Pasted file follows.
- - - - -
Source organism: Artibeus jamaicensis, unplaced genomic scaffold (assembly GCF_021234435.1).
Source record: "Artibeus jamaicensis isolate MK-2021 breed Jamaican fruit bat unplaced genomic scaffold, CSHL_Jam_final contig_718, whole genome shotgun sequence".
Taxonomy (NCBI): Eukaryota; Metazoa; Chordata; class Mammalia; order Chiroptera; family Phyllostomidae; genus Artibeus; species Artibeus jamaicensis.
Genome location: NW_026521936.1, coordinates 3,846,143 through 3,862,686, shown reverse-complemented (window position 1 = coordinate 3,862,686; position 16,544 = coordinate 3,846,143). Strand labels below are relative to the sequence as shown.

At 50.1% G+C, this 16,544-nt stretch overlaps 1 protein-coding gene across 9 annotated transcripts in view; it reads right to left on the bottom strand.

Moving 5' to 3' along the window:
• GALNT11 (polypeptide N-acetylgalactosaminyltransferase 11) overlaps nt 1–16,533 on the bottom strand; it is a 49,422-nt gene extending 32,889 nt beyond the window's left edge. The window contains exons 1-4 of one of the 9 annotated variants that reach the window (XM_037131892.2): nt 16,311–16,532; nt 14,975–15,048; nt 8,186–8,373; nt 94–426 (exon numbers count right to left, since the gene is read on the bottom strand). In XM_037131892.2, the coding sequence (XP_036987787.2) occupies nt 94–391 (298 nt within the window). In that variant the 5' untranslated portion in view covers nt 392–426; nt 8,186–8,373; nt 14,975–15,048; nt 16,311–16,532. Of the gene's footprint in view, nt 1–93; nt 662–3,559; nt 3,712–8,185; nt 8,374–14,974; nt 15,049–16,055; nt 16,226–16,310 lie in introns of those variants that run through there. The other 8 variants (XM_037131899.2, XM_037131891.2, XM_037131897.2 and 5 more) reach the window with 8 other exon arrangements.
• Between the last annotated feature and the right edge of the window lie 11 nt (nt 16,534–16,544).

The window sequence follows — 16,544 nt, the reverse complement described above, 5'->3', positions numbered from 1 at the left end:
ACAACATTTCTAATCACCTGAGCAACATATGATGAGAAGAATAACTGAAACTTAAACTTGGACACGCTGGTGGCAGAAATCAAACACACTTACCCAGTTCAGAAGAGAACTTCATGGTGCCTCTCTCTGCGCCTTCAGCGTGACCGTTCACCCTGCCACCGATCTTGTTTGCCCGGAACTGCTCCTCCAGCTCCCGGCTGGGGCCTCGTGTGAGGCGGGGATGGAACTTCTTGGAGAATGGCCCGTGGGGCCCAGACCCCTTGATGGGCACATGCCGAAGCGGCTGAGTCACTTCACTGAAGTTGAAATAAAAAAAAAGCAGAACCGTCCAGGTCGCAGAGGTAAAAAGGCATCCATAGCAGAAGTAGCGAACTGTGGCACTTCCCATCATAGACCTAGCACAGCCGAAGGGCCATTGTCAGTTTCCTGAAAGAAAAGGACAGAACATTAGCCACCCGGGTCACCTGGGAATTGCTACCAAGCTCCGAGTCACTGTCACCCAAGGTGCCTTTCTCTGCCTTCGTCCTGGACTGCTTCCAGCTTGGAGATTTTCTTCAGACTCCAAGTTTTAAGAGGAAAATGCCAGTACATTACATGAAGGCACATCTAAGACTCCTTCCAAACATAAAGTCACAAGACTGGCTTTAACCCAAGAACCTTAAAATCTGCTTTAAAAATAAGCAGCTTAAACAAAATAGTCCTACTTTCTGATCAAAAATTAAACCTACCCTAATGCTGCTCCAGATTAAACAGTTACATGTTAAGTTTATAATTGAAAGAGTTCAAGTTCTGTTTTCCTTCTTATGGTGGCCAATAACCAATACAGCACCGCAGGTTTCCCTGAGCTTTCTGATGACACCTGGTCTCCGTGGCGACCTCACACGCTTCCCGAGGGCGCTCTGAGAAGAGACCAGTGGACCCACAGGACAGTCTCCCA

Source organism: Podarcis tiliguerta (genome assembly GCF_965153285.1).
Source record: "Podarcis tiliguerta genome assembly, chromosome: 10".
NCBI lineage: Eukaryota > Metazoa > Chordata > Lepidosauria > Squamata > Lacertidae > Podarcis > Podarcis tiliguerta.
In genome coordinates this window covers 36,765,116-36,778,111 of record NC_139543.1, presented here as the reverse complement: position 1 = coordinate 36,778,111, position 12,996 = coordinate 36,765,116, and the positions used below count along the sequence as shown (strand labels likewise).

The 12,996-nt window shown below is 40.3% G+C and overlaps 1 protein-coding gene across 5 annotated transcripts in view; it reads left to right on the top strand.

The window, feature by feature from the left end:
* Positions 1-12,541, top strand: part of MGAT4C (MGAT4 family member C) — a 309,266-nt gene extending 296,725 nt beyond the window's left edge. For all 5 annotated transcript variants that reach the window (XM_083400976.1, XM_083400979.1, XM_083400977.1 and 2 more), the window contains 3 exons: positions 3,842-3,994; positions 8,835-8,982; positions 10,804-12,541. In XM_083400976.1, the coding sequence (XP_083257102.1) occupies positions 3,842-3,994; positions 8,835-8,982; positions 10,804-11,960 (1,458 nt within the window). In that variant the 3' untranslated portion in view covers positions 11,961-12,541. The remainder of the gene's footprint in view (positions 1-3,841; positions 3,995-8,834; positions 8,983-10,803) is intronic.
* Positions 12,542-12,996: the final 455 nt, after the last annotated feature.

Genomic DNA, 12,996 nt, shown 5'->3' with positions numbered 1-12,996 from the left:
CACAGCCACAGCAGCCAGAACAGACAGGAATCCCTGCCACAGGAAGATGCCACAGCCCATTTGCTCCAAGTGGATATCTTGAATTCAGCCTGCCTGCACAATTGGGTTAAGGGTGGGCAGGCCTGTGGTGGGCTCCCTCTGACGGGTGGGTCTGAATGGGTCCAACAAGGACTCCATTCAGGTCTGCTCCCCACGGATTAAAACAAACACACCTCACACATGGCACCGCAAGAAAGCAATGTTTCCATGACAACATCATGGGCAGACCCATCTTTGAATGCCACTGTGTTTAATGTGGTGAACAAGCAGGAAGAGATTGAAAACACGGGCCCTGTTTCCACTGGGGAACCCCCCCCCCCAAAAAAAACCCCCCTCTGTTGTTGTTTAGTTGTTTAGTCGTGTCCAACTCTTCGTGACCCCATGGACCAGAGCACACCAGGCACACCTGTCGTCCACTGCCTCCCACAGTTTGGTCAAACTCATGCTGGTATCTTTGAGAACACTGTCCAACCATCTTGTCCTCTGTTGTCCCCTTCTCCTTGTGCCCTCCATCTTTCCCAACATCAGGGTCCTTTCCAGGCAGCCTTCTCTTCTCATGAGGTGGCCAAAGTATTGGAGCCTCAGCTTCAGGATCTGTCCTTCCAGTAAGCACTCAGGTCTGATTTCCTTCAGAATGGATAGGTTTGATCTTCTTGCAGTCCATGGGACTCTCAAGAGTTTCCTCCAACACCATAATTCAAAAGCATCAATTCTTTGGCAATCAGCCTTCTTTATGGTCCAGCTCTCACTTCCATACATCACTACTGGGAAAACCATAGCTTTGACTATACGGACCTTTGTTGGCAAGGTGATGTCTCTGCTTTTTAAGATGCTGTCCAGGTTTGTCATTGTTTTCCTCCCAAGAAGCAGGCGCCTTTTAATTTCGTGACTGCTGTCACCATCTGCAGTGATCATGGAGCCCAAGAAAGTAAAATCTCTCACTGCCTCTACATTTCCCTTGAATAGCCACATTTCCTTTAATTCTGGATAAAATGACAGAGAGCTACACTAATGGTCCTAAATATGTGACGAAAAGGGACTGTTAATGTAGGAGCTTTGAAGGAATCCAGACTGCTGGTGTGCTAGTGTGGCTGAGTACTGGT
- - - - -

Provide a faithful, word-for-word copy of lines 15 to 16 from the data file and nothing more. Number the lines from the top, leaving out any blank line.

The 12,996-nt window shown below is 40.3% G+C and overlaps 1 protein-coding gene across 5 annotated transcripts in view; it reads left to right on the top strand.

The window, feature by feature from the left end: